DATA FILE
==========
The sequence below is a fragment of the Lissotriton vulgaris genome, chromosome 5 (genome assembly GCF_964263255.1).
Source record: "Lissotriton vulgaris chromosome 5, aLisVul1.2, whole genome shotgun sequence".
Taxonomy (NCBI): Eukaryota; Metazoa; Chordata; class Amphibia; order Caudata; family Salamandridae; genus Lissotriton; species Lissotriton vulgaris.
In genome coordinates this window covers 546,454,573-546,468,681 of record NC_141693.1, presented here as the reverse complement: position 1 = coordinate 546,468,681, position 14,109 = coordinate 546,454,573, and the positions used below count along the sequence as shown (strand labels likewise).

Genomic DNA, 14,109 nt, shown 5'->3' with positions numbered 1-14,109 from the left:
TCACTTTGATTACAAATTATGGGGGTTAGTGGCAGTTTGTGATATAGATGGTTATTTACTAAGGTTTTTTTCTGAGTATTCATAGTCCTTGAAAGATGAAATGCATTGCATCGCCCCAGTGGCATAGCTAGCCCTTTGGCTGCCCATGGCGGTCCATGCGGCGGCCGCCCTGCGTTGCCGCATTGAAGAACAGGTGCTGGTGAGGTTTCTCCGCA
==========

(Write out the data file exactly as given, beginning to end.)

The sequence below is a fragment of the Lissotriton vulgaris genome, chromosome 5 (genome assembly GCF_964263255.1).
Source record: "Lissotriton vulgaris chromosome 5, aLisVul1.2, whole genome shotgun sequence".
Taxonomy (NCBI): Eukaryota; Metazoa; Chordata; class Amphibia; order Caudata; family Salamandridae; genus Lissotriton; species Lissotriton vulgaris.
In genome coordinates this window covers 546,454,573-546,468,681 of record NC_141693.1, presented here as the reverse complement: position 1 = coordinate 546,468,681, position 14,109 = coordinate 546,454,573, and the positions used below count along the sequence as shown (strand labels likewise).

Genomic DNA, 14,109 nt, shown 5'->3' with positions numbered 1-14,109 from the left:
TCACTTTGATTACAAATTATGGGGGTTAGTGGCAGTTTGTGATATAGATGGTTATTTACTAAGGTTTTTTTCTGAGTATTCATAGTCCTTGAAAGATGAAATGCATTGCATCGCCCCAGTGGCATAGCTAGCCCTTTGGCTGCCCATGGCGGTCCATGCGGCGGCCGCCCTGCGTTGCCGCATTGAAGAACAGGTGCTGGTGAGGTTTCTCCGCA